“How are we going to pay for that?”
Whether it’s a widely-popular infrastructure bill or a climate program, the first question on everyone’s mind is: where the money is going to come from?
The question makes sense. The number of dollars in the bank is limited despite the infinite number of problems there are to solve. Nobody who worked hard for their money wants it spent with ease.
However, as important social initiatives struggle to make their way through Congress, increases to the defense budget march through without scrutiny. It begs the question: where do our priorities really lie?
Prioritizing social spending is long overdue. That starts with passing the Build Back Better Bill and applying the same ruthlessly critical eye to our defense budget that we do with everything else.
On Nov. 19, the House passed Biden’s Build Back Better Bill, or rather, a version of it lacking what were previously its most important provisions. The original called for $3.5 trillion of spending over 10 years, but the version passed by the House proposed only $1.75 trillion over the same period.
What got left out? Paid parental leave, free community college, additions to Medicare coverage (vision, dental, etc.), and a proposal to let Medicare negotiate lower drug prices.
The United States will remain as one of only seven countries, according to the World Policy Analysis at the University of California Los Angeles, that doesn’t offer guaranteed family leave.
In the same month, the House passed a $28 billion increase to Biden’s $740 billion defense budget; before the Trump administration, the annual budget was over $130 billion lower. The stinginess found in the Build Back Better Bill was nowhere in sight when it came to passing our massive defense budget.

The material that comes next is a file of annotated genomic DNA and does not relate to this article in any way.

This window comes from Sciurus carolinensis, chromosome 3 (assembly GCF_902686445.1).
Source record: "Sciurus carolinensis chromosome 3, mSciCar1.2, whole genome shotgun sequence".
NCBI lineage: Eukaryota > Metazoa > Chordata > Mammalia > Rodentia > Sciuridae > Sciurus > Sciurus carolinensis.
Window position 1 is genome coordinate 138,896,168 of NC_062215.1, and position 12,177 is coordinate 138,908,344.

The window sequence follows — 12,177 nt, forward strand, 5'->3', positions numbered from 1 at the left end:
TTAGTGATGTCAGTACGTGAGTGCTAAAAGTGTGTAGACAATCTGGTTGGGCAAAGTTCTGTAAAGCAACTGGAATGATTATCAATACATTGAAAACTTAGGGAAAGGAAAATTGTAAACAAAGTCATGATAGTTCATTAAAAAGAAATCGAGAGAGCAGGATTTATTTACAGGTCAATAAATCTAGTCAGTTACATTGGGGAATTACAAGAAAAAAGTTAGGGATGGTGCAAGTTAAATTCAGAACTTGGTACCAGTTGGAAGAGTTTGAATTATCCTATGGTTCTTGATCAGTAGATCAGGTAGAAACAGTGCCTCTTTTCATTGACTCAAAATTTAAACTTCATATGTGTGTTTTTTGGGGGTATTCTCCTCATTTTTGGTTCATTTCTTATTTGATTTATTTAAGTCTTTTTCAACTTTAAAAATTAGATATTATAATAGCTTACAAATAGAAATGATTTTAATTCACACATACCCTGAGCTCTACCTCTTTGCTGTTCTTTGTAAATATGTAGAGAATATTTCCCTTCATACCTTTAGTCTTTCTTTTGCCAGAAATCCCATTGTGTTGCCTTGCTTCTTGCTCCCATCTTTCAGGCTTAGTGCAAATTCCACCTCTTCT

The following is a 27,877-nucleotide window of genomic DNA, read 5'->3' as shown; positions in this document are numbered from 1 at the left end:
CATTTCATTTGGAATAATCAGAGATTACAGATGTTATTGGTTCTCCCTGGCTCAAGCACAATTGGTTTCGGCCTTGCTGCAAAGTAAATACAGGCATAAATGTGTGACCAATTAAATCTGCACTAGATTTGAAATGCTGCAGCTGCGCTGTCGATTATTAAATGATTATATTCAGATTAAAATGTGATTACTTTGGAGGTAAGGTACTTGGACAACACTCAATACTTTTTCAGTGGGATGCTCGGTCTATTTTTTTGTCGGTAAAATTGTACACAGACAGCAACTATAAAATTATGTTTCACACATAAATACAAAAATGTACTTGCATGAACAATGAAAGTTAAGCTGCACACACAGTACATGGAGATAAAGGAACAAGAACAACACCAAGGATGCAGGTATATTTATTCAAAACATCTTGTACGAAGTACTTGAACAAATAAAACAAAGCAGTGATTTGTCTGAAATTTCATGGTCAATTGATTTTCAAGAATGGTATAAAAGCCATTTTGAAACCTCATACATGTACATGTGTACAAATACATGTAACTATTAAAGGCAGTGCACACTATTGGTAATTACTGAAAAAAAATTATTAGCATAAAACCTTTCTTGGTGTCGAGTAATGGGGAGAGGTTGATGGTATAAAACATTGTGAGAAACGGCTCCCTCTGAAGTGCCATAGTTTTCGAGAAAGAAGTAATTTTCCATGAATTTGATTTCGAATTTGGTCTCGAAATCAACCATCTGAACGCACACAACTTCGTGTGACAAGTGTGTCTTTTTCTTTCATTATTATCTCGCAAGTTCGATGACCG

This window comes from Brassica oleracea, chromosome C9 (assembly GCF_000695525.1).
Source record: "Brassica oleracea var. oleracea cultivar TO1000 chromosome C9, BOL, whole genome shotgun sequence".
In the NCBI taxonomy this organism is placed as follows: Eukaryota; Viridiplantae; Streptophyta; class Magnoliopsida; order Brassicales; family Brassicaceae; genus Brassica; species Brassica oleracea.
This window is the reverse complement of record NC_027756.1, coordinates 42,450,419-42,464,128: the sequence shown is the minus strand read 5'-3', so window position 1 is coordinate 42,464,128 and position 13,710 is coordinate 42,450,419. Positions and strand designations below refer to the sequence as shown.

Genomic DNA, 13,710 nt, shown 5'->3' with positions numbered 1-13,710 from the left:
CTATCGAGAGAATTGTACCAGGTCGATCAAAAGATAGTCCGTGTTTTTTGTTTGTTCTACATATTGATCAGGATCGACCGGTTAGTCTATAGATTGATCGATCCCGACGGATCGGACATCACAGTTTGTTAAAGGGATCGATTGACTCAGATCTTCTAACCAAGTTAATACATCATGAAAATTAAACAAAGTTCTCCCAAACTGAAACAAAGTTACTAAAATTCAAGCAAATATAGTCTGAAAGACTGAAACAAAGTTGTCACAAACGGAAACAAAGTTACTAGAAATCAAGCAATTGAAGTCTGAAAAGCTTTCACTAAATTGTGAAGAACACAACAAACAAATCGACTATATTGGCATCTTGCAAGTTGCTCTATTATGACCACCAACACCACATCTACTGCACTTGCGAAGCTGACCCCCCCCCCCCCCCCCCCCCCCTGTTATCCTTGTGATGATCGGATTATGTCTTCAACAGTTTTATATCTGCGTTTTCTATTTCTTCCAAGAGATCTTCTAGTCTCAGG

Where are our national priorities? Where is the scrutiny for defense spending?
Defending the United States is a huge job, but the budget has climbed ruthlessly. At $768 billion a year, the United States spends more on defense every year than the next top 10 countries put together, many of whom are U.S. allies, according to the Stockholm International Peace Research Institute. We spend more on our defense annually today than we did at any point during the Vietnam or Cold War, even when adjusted for inflation.
For all of the discussion about the insane net worths that billionaires have amassed, Elon Musk’s net worth couldn’t even cover the Pentagon’s budget for 95 days.
The $130 billion increase to the annual budget doesn’t seem like much compared to the large budget, but it’s nothing to sneeze at. The College For All Act, written by Senator Bernie Sanders and Representative Pramila Jayapal, proposed no tuition at public universities for students with a household income of less than $125,000. The bill was estimated to cost $47 billion a year, according to Sanders’s own summary.
That $130 billion a year could go so much further. That $28 billion a year could be tangibly impacting people’s lives.
The Build Back Better Bill is a hollow shell of its previous self after being essentially cut in half, but it has plenty of important parts left in it. Over the next 10 years, $550 billion is going towards investments in clean energy. It ensures universal access to Pre-K education and provides parents with tax credits for children below the age of 17 of a few hundred dollars per year. These important provisions are still worth passing, both for the economic investment in the wellbeing of our country and for the humanity of our fellow Americans.
Our national priorities seem to lean towards increasing the defense budget, no matter how egregious that becomes and how underfunded other aspects of the government seem to be.
Supporting our students, our planet, our elders, and our children should come before endlessly throwing money at the military industrial complex that continues to profit from war.
The “how are we going to pay for that?” question looms over every piece of legislation when it comes to healing the sick or investing in clean energy. Congress needs to start asking themselves that same question when it comes time to give the Pentagon an extra $28 billion to an already increased budget.
Although it may save money on paper, not passing the Build Back Better Bill is what comes at the greatest cost.